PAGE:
** Mullin was in pretty good form, humor-wise, during his season-ending chat with print reporters on Wednesday. Among the highlights was his response to a reporter noting that Baron might want “17, 17, 17 and 17,” referring to a three-year extension on top of his $17.8 million salary for the upcoming season.

“That’s a good number,” Mullin said. “I like the number 17, especially if it wasn’t just my (uniform) number. If that was the going salary (when Mullin played), that’d be pretty sweet.”

As for who will represent the Warriors at the draft lottery on May 20, Mullin knows one thing – if past history with the event counts for anything, he won’t be the one in the chair in Secaucus, N.J.

“From that standpoint, I shouldn’t do it, because the first year they had it, it was the worst (outcome), the booby prize,” Mullin said, referring to the initial lottery of 1985, when the Warriors were denied a shot at No. 1 pick Patrick Ewing despite a league-worst 22-60 record and ended up with a certain lefty out of St. John’s. “They could have got (No.) 1 through 7, and they got 7. So I’m a bad candidate.”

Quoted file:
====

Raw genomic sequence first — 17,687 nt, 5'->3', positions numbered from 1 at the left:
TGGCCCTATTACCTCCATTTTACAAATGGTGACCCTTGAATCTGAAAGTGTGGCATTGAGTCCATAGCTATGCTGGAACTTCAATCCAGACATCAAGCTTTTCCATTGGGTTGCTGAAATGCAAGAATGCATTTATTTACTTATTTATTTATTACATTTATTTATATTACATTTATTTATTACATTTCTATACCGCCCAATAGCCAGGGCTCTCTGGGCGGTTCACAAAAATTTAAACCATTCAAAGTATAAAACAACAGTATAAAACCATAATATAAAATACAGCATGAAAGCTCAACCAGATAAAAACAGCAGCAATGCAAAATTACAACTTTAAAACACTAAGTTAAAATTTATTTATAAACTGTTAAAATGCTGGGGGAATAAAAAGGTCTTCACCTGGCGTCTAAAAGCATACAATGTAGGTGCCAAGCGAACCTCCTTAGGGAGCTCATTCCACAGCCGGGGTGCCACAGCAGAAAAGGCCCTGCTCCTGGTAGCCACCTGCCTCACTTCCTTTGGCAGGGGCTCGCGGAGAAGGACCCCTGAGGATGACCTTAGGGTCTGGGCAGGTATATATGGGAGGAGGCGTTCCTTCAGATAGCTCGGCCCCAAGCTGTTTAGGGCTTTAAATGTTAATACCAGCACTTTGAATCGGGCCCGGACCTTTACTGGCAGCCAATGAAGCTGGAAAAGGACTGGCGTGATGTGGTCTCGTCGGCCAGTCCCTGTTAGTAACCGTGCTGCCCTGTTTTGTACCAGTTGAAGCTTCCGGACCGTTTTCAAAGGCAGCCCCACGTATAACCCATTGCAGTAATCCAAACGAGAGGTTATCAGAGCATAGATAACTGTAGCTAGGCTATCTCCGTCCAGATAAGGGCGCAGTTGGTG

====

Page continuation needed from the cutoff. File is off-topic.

** Nelson said last week that he made the determination as early as training camp that he’d have to ride the Baron/Jack/Monta triumvirate into the ground in order to compete for a playoff spot. What about guys like Austin Croshere and Troy Hudson, the veterans brought in to firm up the Nos. 9 and 10 spots on the roster? Couldn’t they have been some sort of stopgap measure?

“Do you have any idea who you’re talking about?” Nelson said. “Were you hoping that those guys rise up? They’re at the end of their careers, they were never great players anyway, and now you’re going to ask them to rise up and all of a sudden be something special? At best, they’re a good veteran.”

** The trade-Al-Harrington door swings both ways. While the team mulls over its future with Al – and decides whether his $9.2 million price tag might be better spent on other roster priorities – he will ponder if he wants to endure another season of Nelson’s pointed needling or wants to demand a change of address instead.

That’s not to say Harrington is undeserving of blame, but he certainly bore a disproportionate share of Nellie’s insults. And though Al is too much of a pro to ever admit it, it was clear from watching him that he’s frustrated at being the team’s designated whipping boy.

** Stephen Jackson gets the last word. Asked about the urgency to win during what Nelson says will be his last year (assuming he comes back), Jackson couldn’t help for laughing: “I love Nellie. I hear something different from y’all every week with Coach.”

– Geoff